- Press Release
- Nov 30, 2022
Keith Cowing’s Devon Island Journal – 31 Jul 2002: Culture Shock and Flight Delays
I awoke this morning to a slight amount of disorientation: being inside a building in a bed with a TV in front of me – not in a noisy tent in an arctic desert. Yes, I was back in Resolute – the next best thing to “civilization”.
This was a familiar experience. Almost exactly 11 years ago to this day I awoke in my small condo in Virginia. Barely 24 hours earlier I had been asleep atop an 800 tall sheer pillar called the “Petit Grepon” in Rock Mountain National Park. We had just completed a multi-hour climb to get there. The summit was only a few feet across. When I awoke back home, for a moment my brain told me that I was sleeping in that same precarious location. It was exactly that feeling that I experienced this morning.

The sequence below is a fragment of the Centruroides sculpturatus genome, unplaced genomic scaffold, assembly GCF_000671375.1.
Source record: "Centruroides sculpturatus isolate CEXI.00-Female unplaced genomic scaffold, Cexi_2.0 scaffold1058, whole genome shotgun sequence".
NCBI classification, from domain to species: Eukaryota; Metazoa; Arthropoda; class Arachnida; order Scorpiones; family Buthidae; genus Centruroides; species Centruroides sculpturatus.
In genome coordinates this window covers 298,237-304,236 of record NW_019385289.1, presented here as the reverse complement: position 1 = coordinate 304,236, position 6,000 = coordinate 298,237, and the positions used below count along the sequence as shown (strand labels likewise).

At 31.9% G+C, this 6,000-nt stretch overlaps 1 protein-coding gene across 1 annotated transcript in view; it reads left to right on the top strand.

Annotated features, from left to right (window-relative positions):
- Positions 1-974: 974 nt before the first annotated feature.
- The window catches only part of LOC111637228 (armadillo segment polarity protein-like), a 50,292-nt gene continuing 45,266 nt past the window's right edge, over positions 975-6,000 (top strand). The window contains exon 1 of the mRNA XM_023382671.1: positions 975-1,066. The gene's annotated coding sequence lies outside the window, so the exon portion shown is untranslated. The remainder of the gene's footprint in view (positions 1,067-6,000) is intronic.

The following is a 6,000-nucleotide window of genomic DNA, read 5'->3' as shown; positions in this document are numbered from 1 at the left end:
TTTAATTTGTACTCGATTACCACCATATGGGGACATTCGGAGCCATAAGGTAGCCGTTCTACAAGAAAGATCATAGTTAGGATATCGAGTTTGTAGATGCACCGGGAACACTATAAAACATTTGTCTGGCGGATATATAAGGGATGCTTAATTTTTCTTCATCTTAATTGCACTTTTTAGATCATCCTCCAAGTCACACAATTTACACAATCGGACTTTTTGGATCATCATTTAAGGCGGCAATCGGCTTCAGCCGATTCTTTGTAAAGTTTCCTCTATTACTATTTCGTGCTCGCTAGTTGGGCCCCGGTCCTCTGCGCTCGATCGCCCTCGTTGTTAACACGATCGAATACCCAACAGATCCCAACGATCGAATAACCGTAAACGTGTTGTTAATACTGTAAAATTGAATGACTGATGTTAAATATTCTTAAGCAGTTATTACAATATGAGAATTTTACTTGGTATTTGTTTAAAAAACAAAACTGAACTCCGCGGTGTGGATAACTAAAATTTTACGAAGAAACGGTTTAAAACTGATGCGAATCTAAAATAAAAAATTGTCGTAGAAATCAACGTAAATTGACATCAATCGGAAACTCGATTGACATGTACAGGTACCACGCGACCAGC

I made certain to lavish myself with a breakfast composed of whatever they had to offer at the Co-op. The four of us (George Martin, Camp Doctor, Darlene Lim, Limnologist. Nesha Trenholm, geology undergrad and myself) were the only ones here. As such, the cook made what ever we wanted.
Just as I was all packed and ready for the trip from Resolute to Ottawa, we got word that the flight was cancelled for the day. I would later find out that the jet had flap problems. It was OK to land it at Iqualut and its larger airstrip – but they did not want to risk landing it on the shorter, gravel runway at Resolute. Besides, they did not have the maintenance infrastructure in Resolute to fix the flaps.